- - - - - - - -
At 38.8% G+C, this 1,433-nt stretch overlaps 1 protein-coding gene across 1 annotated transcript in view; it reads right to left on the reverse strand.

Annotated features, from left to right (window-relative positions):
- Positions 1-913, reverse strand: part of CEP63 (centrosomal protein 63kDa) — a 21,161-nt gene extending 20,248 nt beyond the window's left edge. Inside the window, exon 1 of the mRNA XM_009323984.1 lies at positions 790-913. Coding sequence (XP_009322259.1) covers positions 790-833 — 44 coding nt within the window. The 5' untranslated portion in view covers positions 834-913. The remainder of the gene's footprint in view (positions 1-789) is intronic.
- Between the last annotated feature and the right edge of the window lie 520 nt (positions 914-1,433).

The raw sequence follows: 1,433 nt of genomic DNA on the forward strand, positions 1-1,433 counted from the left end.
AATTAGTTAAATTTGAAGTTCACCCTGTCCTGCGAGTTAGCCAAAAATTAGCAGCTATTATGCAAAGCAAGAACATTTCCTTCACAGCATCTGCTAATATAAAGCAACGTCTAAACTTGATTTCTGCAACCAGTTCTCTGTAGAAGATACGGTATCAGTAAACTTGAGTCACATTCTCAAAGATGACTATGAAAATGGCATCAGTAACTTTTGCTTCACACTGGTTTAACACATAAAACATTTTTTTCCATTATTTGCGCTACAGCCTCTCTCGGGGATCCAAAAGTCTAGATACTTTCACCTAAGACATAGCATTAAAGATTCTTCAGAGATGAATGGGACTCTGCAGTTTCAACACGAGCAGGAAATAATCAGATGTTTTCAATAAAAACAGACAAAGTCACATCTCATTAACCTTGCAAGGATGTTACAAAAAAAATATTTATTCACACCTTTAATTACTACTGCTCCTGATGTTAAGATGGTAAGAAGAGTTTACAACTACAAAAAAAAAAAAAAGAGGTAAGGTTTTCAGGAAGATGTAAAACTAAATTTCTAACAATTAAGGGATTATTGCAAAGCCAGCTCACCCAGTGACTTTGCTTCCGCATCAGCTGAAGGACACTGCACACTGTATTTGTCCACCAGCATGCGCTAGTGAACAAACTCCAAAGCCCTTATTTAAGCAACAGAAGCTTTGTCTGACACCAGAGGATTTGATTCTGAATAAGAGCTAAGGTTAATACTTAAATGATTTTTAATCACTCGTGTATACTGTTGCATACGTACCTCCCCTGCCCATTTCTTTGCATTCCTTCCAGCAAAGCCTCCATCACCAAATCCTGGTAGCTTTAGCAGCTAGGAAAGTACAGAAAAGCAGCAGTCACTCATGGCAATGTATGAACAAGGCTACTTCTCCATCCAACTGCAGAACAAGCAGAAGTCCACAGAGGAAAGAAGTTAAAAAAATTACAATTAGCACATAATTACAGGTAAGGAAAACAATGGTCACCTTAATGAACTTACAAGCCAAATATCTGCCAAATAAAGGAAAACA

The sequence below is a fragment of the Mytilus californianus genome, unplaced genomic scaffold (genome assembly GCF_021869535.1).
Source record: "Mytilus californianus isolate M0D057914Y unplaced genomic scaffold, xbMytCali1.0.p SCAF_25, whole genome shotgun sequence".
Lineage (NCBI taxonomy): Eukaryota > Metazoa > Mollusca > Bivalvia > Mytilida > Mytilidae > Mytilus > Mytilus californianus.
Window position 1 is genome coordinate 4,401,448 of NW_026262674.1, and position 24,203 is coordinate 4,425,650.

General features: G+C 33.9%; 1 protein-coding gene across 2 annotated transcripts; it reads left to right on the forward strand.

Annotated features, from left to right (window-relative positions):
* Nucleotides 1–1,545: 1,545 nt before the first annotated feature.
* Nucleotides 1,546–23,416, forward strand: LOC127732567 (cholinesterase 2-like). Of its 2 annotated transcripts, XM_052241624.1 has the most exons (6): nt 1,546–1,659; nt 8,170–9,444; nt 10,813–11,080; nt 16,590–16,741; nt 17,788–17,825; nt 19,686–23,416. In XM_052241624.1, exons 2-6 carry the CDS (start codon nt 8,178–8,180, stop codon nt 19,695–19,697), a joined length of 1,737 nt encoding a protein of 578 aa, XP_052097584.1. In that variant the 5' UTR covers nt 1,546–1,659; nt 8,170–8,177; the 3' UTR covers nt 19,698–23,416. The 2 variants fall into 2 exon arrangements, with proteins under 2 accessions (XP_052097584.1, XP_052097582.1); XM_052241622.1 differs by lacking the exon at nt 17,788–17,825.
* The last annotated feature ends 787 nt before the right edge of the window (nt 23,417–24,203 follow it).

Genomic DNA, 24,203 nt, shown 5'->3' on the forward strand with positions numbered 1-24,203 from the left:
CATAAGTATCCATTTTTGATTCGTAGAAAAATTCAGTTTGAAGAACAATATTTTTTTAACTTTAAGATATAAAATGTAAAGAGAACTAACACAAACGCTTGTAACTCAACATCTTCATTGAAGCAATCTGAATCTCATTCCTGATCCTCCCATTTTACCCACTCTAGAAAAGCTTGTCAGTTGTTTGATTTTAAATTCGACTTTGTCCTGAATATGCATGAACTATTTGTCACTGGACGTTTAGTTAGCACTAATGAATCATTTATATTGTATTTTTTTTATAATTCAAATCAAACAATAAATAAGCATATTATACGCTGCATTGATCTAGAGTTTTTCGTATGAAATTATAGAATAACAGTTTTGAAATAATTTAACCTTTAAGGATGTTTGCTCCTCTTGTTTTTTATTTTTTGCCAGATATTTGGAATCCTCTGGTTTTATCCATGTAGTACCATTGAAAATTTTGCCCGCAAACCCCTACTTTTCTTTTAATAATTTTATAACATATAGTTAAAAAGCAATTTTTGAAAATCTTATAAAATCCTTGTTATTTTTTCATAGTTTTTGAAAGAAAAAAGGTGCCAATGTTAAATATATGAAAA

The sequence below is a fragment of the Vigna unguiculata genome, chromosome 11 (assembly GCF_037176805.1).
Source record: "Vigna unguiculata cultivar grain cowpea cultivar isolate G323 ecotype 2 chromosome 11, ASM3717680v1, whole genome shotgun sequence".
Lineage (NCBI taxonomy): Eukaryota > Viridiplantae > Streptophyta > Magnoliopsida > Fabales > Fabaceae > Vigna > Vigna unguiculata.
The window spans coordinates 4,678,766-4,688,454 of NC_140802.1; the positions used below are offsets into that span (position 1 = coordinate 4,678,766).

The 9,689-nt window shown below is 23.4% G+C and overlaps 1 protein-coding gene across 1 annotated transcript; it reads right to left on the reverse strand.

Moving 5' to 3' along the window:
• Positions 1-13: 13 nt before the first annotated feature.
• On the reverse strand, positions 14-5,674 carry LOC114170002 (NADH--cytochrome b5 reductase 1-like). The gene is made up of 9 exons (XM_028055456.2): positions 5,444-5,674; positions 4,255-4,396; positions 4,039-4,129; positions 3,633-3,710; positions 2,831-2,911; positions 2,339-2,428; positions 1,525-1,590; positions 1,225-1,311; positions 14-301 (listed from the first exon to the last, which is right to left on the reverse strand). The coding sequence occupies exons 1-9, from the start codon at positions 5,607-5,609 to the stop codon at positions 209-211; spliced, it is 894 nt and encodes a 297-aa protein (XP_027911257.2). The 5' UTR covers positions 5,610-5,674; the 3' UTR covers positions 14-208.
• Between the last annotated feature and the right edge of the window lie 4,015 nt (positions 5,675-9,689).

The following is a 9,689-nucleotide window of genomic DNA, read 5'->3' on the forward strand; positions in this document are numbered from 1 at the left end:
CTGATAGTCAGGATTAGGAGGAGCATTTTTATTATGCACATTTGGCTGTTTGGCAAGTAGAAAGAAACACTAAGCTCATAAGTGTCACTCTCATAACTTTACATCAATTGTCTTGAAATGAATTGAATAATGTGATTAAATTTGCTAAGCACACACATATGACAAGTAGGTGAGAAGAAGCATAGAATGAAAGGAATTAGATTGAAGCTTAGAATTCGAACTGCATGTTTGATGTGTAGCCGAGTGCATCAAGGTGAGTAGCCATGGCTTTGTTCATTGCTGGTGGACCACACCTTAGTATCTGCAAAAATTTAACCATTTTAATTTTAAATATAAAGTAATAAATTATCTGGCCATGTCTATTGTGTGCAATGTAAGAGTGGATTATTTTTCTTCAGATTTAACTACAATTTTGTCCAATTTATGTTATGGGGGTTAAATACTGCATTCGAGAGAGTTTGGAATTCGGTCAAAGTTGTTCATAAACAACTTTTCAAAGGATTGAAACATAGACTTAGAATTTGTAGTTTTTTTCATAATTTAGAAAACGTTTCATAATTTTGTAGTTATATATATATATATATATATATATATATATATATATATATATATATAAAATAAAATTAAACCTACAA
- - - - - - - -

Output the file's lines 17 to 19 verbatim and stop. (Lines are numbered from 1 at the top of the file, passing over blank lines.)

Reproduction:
CATAAGTATCCATTTTTGATTCGTAGAAAAATTCAGTTTGAAGAACAATATTTTTTTAACTTTAAGATATAAAATGTAAAGAGAACTAACACAAACGCTTGTAACTCAACATCTTCATTGAAGCAATCTGAATCTCATTCCTGATCCTCCCATTTTACCCACTCTAGAAAAGCTTGTCAGTTGTTTGATTTTAAATTCGACTTTGTCCTGAATATGCATGAACTATTTGTCACTGGACGTTTAGTTAGCACTAATGAATCATTTATATTGTATTTTTTTTATAATTCAAATCAAACAATAAATAAGCATATTATACGCTGCATTGATCTAGAGTTTTTCGTATGAAATTATAGAATAACAGTTTTGAAATAATTTAACCTTTAAGGATGTTTGCTCCTCTTGTTTTTTATTTTTTGCCAGATATTTGGAATCCTCTGGTTTTATCCATGTAGTACCATTGAAAATTTTGCCCGCAAACCCCTACTTTTCTTTTAATAATTTTATAACATATAGTTAAAAAGCAATTTTTGAAAATCTTATAAAATCCTTGTTATTTTTTCATAGTTTTTGAAAGAAAAAAGGTGCCAATGTTAAATATATGAAAA

The sequence below is a fragment of the Vigna unguiculata genome, chromosome 11 (assembly GCF_037176805.1).
Source record: "Vigna unguiculata cultivar grain cowpea cultivar isolate G323 ecotype 2 chromosome 11, ASM3717680v1, whole genome shotgun sequence".